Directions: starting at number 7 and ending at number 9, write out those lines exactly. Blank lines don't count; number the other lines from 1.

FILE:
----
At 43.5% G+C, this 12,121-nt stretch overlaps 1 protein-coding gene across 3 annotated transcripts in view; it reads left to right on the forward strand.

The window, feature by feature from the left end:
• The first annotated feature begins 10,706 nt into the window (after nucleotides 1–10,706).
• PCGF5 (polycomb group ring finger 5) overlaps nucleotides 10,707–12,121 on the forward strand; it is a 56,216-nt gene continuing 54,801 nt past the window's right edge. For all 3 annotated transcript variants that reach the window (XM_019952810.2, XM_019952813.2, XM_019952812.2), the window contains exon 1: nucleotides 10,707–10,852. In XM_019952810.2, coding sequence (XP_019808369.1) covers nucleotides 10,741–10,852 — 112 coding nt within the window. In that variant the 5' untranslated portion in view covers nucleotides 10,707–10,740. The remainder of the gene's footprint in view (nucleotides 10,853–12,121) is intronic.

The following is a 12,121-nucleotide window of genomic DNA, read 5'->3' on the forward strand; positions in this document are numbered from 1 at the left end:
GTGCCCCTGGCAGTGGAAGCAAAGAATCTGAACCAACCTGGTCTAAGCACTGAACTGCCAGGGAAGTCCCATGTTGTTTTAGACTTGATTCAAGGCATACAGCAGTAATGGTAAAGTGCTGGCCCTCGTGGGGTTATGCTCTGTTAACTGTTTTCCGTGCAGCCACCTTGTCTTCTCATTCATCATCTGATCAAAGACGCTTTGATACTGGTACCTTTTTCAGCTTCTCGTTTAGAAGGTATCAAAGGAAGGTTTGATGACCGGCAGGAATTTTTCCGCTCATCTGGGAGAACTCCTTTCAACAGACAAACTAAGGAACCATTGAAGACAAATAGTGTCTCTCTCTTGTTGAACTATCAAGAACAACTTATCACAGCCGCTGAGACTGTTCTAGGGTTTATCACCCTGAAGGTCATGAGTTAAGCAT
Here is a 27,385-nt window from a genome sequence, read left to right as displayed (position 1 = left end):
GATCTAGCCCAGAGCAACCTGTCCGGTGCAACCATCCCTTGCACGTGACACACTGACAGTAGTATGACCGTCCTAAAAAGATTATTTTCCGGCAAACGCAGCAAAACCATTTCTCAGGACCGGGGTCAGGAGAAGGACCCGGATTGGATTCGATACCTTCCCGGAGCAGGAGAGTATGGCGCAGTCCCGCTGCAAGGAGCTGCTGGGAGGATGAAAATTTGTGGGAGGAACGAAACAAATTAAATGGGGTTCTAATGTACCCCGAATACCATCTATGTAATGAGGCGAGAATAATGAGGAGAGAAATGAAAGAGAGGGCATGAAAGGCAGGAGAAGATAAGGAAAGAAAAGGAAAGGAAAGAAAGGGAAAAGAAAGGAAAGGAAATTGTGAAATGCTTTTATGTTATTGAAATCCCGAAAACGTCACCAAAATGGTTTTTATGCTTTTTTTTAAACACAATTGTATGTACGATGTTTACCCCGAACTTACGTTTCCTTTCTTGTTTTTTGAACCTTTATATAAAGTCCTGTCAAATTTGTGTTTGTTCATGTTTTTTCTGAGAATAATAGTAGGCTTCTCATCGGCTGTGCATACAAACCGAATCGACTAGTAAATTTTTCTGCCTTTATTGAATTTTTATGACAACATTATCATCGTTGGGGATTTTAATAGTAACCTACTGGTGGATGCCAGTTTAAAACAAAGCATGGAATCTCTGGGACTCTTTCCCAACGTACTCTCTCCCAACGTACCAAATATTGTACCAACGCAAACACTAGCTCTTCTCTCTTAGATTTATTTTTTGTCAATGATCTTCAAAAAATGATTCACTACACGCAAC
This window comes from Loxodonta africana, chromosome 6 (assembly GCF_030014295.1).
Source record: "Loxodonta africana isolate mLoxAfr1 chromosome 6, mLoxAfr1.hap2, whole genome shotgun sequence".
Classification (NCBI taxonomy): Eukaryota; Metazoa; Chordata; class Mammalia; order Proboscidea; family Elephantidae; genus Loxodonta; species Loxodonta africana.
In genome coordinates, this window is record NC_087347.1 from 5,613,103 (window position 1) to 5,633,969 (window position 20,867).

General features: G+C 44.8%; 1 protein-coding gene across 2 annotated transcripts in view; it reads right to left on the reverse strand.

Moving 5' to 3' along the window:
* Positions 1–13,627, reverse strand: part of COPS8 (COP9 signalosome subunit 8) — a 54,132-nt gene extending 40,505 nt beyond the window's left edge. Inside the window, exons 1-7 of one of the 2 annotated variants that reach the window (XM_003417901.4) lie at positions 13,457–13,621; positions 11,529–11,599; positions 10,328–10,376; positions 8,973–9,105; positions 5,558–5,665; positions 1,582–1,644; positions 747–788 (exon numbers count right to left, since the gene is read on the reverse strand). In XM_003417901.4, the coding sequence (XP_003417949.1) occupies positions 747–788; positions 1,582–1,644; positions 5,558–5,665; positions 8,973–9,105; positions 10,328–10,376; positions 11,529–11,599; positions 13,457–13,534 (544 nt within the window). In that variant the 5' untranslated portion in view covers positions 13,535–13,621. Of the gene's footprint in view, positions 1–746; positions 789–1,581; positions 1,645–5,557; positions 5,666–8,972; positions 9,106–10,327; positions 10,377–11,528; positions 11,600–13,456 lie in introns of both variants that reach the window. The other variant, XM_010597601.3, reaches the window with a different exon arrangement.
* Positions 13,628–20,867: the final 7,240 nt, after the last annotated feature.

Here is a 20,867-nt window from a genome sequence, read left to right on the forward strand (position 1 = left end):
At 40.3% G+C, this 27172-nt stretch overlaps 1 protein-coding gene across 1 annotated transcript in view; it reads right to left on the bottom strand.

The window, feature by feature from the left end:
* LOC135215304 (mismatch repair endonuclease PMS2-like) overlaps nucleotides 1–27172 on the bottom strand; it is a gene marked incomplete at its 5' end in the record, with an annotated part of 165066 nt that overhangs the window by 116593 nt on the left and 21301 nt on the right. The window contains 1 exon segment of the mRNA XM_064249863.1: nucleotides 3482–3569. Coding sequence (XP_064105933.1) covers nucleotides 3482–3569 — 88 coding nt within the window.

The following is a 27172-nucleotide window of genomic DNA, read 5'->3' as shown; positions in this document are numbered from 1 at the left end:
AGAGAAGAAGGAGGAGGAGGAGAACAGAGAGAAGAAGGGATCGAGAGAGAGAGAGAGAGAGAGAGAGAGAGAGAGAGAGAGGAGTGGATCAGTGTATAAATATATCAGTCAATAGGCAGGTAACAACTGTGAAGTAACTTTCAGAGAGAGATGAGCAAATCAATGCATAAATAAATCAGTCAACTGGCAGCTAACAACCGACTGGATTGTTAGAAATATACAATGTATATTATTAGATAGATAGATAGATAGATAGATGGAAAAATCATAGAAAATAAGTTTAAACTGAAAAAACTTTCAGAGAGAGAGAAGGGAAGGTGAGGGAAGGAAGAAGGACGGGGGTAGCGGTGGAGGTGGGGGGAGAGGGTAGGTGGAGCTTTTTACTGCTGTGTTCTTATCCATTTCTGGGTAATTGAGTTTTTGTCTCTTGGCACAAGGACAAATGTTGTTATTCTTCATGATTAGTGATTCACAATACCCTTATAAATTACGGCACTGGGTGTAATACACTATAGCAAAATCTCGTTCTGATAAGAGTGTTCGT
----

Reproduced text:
Here is a 27,385-nt window from a genome sequence, read left to right as displayed (position 1 = left end):
GATCTAGCCCAGAGCAACCTGTCCGGTGCAACCATCCCTTGCACGTGACACACTGACAGTAGTATGACCGTCCTAAAAAGATTATTTTCCGGCAAACGCAGCAAAACCATTTCTCAGGACCGGGGTCAGGAGAAGGACCCGGATTGGATTCGATACCTTCCCGGAGCAGGAGAGTATGGCGCAGTCCCGCTGCAAGGAGCTGCTGGGAGGATGAAAATTTGTGGGAGGAACGAAACAAATTAAATGGGGTTCTAATGTACCCCGAATACCATCTATGTAATGAGGCGAGAATAATGAGGAGAGAAATGAAAGAGAGGGCATGAAAGGCAGGAGAAGATAAGGAAAGAAAAGGAAAGGAAAGAAAGGGAAAAGAAAGGAAAGGAAATTGTGAAATGCTTTTATGTTATTGAAATCCCGAAAACGTCACCAAAATGGTTTTTATGCTTTTTTTTAAACACAATTGTATGTACGATGTTTACCCCGAACTTACGTTTCCTTTCTTGTTTTTTGAACCTTTATATAAAGTCCTGTCAAATTTGTGTTTGTTCATGTTTTTTCTGAGAATAATAGTAGGCTTCTCATCGGCTGTGCATACAAACCGAATCGACTAGTAAATTTTTCTGCCTTTATTGAATTTTTATGACAACATTATCATCGTTGGGGATTTTAATAGTAACCTACTGGTGGATGCCAGTTTAAAACAAAGCATGGAATCTCTGGGACTCTTTCCCAACGTACTCTCTCCCAACGTACCAAATATTGTACCAACGCAAACACTAGCTCTTCTCTCTTAGATTTATTTTTTGTCAATGATCTTCAAAAAATGATTCACTACACGCAAC
This window comes from Loxodonta africana, chromosome 6 (assembly GCF_030014295.1).